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Every week I watched "Life Goes On" and it was the best show ever. Kellie Martin was the breakout star; she was great. Her boyfriend, Jesse McKenna, played by Chad Lowe, was wonderful. Corky was terrific. There is only positive about this show. It was great and I wish some network would rerun it now.
"Life Goes On" focused on the daily life of the Thatcher family,
particularly Corky (Chris Burke), a young man with Down's Syndrome. When
the show began in 1989, 18-year-old Corky was mainstreamed into a normal
high school as a freshman, which meant that he was in the same grade as his
younger sister Becca (Kellie Martin). At first, Becca was embarrassed about
the idea of going to school with her brother, but eventually she accepted
him as a fellow high school student (and served as his primary source of
emotional support during school). As a developmentally disabled person
trying to function in a difficult world, Corky dealt with many struggles and
hardships. The show was not all about Corky, of course: viewers also saw
the other members of the Thatcher family face their own
In my mind, the most impressive thing about Corky was his optimistic view of life, as well as his perseverance. No matter how many obstacles or drawbacks he faced, Corky always bounced back with a positive attitude. Chris Burke was very realistic in his portrayal of Corky, of course (since Burke actually has Down's Syndrome), but he also made the character very charming and likeable. There was another young person on the show (other than Burke) who showed a lot of promise from the very beginning: Kellie Martin. Even though she was only 13 when the series began, Martin immediately displayed a natural talent for acting. As the character Becca became more confident and mature, Kellie developed into an actress seemingly capable of taking on any dramatic role.
After four years, ABC canceled "Life Goes On" in 1993. The Family Channel and PAX both reran the series, but unfortunately it is not currently on cable. I would love to see reruns of this great show again, particularly on a network like ABC Family (which is the successor to the Family Channel). Also, I think the talented Kellie Martin should star on another TV series, especially since she has not done much acting over the past couple of years (since her two-year stint on "ER" ended in 2000).
Life Goes On was a wonderful show. It never failed to make me cry or laugh. The relationships between the family were heartwarming. I wish it had run longer. I'll never forget the time that Corky rescued a pig and was hiding it in the house! I wish they'd do a reunion show.
I couldn't wait to see this show every week. It was one of those things I was looking forward to every day of the week. If I had a bad day, I thought about the fact that the show would be coming on and my day would be better. A series that would make you laugh and cry, depending on the episode. Corky was my hero !!! The fact that he dealt with life the way he dealt with should be an example for everyone. You think you got a bad day ? Put yourself in Corky's shoes. Or his family's for that matter. Not too mention the fact I had a bit of a crush on Kellie Martin...... This is definitely one of those groundbreaking shows that I would watch again. We can all learn from this.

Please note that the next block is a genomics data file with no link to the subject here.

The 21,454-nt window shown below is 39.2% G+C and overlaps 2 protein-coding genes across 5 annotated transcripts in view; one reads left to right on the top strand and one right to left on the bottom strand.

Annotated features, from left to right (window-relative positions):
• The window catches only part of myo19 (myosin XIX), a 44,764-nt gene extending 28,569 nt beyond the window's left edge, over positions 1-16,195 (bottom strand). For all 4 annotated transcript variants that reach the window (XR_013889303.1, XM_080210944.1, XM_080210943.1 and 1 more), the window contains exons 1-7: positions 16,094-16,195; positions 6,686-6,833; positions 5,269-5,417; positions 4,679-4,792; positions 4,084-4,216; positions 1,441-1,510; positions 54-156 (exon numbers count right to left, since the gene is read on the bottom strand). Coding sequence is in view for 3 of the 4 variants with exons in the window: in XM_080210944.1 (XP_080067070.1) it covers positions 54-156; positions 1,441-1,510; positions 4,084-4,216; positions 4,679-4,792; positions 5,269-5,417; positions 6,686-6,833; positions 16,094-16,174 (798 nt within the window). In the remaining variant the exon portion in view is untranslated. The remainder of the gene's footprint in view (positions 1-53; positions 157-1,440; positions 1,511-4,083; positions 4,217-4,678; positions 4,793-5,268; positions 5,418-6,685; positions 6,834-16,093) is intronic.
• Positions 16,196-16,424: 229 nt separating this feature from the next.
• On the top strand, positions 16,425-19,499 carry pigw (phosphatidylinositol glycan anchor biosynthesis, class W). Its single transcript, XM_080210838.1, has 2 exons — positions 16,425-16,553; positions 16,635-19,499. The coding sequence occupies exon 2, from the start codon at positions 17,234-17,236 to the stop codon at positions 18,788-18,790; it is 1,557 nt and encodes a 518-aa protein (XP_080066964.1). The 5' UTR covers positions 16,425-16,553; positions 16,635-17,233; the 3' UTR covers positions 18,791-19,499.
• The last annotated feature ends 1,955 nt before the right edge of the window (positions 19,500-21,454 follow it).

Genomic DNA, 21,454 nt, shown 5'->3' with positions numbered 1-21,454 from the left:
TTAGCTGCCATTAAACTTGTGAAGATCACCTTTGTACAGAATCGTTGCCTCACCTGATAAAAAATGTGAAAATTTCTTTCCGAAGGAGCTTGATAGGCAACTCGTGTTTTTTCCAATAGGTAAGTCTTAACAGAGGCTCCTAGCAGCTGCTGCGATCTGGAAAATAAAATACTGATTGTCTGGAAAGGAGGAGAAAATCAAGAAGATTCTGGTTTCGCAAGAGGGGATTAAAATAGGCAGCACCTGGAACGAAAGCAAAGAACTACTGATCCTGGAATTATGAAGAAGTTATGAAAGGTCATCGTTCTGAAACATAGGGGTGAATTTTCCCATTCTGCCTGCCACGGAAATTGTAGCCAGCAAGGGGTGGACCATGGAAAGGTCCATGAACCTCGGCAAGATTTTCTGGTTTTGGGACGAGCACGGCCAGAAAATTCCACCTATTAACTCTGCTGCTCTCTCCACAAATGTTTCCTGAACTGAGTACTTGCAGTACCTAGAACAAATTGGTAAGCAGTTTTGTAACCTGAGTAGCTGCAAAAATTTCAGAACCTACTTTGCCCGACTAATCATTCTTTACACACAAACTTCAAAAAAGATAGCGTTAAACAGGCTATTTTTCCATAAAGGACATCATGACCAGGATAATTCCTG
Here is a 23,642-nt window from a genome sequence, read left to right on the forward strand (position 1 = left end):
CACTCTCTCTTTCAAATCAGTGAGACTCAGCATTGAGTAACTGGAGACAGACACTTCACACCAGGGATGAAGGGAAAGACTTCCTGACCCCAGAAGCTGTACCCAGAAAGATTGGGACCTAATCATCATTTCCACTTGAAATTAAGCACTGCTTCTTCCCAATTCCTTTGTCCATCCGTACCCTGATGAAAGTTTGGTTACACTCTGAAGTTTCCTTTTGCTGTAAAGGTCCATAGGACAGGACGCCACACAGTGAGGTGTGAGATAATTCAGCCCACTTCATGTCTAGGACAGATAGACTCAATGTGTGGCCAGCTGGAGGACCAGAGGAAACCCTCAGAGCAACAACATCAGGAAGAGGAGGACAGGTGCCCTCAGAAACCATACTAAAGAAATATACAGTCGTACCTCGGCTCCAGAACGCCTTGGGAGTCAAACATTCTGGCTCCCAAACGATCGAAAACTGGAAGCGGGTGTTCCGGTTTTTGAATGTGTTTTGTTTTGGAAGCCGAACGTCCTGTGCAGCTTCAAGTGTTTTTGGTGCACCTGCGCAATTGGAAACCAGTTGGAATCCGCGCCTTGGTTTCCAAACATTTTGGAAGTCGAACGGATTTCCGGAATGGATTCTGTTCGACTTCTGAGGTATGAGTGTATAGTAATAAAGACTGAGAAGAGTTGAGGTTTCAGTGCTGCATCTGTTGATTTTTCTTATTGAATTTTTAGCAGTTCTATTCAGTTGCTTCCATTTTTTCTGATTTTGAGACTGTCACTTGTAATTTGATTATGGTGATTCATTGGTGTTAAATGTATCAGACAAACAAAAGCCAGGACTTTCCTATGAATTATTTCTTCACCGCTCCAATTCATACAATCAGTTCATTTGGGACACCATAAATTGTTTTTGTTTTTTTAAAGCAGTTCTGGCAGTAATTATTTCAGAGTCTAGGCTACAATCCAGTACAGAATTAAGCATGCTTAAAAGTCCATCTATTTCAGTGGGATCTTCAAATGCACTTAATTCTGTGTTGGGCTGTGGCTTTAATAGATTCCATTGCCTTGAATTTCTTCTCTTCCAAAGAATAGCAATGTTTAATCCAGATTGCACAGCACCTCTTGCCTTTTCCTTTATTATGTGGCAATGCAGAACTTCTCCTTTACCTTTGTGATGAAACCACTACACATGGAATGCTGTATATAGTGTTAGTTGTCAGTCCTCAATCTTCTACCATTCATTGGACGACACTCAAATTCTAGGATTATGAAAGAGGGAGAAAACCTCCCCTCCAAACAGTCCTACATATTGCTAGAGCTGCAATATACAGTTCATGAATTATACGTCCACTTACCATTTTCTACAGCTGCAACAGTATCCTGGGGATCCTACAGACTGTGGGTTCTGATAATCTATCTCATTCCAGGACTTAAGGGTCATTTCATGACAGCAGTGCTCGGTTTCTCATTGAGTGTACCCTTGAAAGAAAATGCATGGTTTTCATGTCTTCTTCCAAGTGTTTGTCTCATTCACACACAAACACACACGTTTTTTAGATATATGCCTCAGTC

Life Goes On was pretty much about just that...LIFE. Whoever cast the
show did one whale of a job. The Thatchers are a blended family, which
includes him (Bill Smitrovich) and her (Patti Lupone), his daughter and
their son and daughter. But the Thatchers aren't Ozzie & Harriett or
Father Knows Best, they live in the real world and their son, Corky
(brillantly portrayed by Chris Burke) has Downs Syndrome. They are torn
between protecting Corky and giving him the opportunity to mainstream
and live a real life. Unfortunately, the writers weren't up to the task
after the first season and started straying from what I thought was a
brilliant concept. They turned a first rate series into a soap opera in
prime time taking the story line into the life's tragedies (fatal car
crashes and HIV), instead of keeping the focus on the day-to-day
struggles of raising a family while dealing with a child who is
challenged and the effects on each family member as Life Goes On.
But with its shortcomings, it is still better than 99% of what is being offered viewers now. Wish it were still on the air. But, unfortunately, as has been their history, ABC can't deal with a winning series.
This show ran entirely on Sunday evenings at 7:00pm(6:00 pm CST)and while its ratings always kept it on the cutting block--in fact,it seemed like the show wasn't even going to make it to a fourth season,with the network opting to let it run almost in mid-cancellation--the show's fan base and the general reaction to it was almost always positive. As a sibling to someone with a developmental disability(though not Down's Syndrome),I found it quite edifying that a warm,realistic television show that could be best described as a "dramedy" could be made around a person with a disability. The Thatchers have done well raising down syndromed Corky(the wonderful Chris Burke)into a bright,well-meaning and responsible young man. His struggles are actually often in tandem with the struggles of the parents(Bill Smitrovich and Patti Lupone)and the non-disabled but highly different daughters(Kellie MArtin and Paige Needham),rather than the central focus of. Three strong(maybe more like two-and-half)seasons,followed by a forced last season or so may've diluted the full quality of this show,but it was still a pleasure to follow this story and would be intrigued to see these shows again,probably on cable.